Tech

As Amazon applauds itself for 'climate-friendly' labels, still no word on Bezos' $10B pledge

Jeff Bezos' pledge served to boost his reputation and, seven months later, maybe that's all it's done.

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As part of its climate change initiatives, Amazon announced today that it will begin labeling products that have sustainability certifications. But the announcement makes you wonder, what's going on with that $10 billion that CEO Jeff Bezos pledged to protect the environment?

He unveiled his climate pledge seven months ago but as someone pointed out yesterday, he has yet to actually announce any grants or put the money to work.

Consequently, the only person who's benefitted from the pledge has been Bezos himself. He received plaudits for the commitment and cleaned up some of the negative sentiment surrounding his massive wealth that's grown by $73 billion during the pandemic.

Amazon today announced its new "climate pledge friendly" labels.

Reputation cleansing — It's not surprising that many notable philanthropists lived earlier lives as robber barons earning a profit from unethical behavior. Microsoft co-founder Bill Gates does it, and the Rockefellers before him, and now you have Bezos with his Amazon winnings. But we shouldn't applaud them for gifting some of their ill-got gains, because they are still wielding power in the choices they make of where the money should or shouldn't go.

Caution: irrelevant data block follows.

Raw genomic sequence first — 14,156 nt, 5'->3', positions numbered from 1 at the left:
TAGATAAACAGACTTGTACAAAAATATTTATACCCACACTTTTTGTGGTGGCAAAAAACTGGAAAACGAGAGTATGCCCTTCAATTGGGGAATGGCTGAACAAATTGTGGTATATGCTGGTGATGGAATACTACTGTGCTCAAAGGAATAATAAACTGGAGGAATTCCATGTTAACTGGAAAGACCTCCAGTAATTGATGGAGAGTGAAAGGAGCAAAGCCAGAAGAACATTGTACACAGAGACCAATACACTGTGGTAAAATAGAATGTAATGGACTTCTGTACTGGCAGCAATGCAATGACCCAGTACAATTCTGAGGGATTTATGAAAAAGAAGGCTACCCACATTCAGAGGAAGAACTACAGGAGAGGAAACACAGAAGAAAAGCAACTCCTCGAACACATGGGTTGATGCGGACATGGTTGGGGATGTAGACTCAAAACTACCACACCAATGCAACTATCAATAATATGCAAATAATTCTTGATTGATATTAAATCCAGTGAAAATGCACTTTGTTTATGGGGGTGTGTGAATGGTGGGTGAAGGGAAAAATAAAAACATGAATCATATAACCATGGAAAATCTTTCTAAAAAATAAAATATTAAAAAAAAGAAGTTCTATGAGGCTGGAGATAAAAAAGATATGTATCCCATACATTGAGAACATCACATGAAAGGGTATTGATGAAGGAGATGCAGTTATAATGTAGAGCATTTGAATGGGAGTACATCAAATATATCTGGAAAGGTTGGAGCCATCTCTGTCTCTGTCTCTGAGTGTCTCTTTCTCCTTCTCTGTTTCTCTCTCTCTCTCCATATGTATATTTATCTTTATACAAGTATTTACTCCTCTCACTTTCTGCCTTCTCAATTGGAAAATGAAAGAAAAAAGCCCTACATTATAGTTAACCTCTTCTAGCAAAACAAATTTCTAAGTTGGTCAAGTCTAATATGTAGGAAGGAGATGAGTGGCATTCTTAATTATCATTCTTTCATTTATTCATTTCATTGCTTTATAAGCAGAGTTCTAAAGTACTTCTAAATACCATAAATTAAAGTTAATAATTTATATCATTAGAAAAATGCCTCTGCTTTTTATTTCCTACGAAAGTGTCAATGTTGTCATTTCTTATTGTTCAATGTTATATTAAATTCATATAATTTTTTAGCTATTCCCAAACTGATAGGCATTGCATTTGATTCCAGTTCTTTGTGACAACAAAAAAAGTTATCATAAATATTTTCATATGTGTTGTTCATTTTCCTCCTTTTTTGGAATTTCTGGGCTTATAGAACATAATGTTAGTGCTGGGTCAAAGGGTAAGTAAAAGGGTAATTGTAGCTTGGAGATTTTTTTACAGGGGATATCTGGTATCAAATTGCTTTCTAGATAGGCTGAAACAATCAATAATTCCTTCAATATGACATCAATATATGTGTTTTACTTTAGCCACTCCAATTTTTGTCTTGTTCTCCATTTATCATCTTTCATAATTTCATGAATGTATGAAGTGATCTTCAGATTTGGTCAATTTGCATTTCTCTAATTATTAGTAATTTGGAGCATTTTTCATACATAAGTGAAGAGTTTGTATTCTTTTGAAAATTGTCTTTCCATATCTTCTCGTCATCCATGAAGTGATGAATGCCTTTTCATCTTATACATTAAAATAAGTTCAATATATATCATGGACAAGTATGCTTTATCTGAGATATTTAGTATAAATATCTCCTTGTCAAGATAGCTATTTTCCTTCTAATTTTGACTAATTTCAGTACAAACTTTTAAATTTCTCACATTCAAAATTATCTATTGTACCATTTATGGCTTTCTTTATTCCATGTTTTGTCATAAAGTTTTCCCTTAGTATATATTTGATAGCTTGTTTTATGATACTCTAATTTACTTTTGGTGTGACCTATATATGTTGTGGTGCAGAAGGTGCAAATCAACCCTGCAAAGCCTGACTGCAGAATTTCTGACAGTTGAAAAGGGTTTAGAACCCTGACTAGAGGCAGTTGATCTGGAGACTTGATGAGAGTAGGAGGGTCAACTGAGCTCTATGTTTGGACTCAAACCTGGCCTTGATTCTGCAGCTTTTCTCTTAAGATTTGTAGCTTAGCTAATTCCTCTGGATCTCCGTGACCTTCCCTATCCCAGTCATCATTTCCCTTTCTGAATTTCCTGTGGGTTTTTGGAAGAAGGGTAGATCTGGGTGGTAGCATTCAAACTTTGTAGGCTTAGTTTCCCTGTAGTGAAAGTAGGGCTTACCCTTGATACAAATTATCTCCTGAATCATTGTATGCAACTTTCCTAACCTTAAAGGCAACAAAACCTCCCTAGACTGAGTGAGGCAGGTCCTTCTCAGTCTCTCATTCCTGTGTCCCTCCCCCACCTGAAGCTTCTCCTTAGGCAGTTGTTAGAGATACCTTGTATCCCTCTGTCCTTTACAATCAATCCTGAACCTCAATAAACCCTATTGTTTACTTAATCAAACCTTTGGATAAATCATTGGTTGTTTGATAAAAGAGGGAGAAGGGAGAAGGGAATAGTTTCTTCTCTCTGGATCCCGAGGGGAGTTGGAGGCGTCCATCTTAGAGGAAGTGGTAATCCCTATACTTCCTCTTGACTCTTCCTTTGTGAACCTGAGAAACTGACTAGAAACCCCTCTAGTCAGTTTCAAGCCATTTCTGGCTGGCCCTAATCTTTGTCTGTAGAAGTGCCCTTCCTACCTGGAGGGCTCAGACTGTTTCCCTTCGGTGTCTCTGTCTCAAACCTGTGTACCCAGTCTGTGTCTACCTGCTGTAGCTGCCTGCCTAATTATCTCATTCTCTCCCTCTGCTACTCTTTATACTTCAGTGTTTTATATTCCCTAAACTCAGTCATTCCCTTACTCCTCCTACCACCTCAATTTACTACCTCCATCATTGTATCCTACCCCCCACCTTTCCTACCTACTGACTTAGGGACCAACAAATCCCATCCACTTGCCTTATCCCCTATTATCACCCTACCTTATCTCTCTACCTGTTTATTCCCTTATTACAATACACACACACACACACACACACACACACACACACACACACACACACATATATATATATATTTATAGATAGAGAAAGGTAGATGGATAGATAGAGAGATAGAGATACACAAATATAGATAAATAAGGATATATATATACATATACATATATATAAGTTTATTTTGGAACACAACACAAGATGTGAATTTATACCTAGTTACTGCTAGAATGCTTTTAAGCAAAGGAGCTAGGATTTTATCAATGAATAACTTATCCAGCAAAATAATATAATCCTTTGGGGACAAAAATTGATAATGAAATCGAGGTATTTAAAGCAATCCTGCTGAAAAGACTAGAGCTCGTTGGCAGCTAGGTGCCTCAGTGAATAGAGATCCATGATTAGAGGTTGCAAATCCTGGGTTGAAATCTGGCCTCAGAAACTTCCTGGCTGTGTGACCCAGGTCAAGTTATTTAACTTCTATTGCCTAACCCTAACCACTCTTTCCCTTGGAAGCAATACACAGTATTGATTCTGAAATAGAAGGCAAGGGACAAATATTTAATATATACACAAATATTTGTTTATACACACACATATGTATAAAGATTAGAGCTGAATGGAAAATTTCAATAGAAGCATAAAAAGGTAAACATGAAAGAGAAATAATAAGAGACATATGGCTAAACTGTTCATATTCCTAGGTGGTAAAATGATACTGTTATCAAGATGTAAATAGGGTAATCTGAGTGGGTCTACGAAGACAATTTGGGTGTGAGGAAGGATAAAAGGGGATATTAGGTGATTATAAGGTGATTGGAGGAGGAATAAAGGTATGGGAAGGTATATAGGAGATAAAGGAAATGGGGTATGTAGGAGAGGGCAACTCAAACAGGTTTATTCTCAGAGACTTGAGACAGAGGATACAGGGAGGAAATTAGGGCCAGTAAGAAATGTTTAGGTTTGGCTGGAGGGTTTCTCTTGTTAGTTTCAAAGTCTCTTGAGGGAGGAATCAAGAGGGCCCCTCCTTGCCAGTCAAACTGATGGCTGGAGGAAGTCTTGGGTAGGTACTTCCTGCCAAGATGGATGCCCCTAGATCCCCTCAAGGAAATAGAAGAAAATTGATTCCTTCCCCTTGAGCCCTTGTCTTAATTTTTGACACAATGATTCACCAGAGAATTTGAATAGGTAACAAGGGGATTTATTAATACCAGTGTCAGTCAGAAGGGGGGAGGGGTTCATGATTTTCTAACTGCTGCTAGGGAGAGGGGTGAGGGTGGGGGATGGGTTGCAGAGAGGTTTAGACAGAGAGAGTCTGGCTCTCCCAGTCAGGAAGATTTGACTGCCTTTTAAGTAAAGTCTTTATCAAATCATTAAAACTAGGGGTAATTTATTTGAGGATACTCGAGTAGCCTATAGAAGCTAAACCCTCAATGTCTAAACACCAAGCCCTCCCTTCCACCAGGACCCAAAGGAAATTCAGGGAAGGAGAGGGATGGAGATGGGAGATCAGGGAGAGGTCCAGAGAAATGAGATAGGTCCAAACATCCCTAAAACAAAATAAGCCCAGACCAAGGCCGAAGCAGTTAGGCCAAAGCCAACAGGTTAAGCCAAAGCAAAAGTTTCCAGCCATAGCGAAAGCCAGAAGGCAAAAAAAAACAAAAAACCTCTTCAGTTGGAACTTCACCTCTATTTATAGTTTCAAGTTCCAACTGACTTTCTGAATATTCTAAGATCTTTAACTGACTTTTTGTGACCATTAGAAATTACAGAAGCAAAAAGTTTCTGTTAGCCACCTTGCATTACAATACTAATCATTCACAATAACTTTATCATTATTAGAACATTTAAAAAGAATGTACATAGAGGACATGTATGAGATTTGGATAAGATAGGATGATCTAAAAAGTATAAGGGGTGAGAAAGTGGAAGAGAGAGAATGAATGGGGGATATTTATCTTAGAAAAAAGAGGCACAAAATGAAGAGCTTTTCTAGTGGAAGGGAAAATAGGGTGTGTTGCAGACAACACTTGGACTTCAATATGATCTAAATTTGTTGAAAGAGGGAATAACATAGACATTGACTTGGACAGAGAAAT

And they can use all kinds of trickery to benefit financially from the pledges. The rise of the donor-advised fund is another example of how philanthropy can be used for self-interest. These funds created by the likes of Mark Zuckerberg and Bezos allow them to commit money and receive big tax breaks for it, but there's no requirement that the money is ever spent and they don't need to publicize where the money ends up. There's no accountability.

Eat the rich — Maybe Bezos will donate the money as promised! But if instead of all these shenanigans, we taxed wealth at a higher rate, and we prevented people from becoming this rich in the first place, a democratic process could take place that decides where the money goes and then actually distribute it. That's why we have governments, after all, to make important decisions that represent the collective voice of the people.

Bezos is benefitting greatly from the pandemic shuttering retail stores and encouraging more online ordering; he uses exploitative practices to deliver goods on the cheap; and people are applauding him for giving the least amount of effort to saving the planet.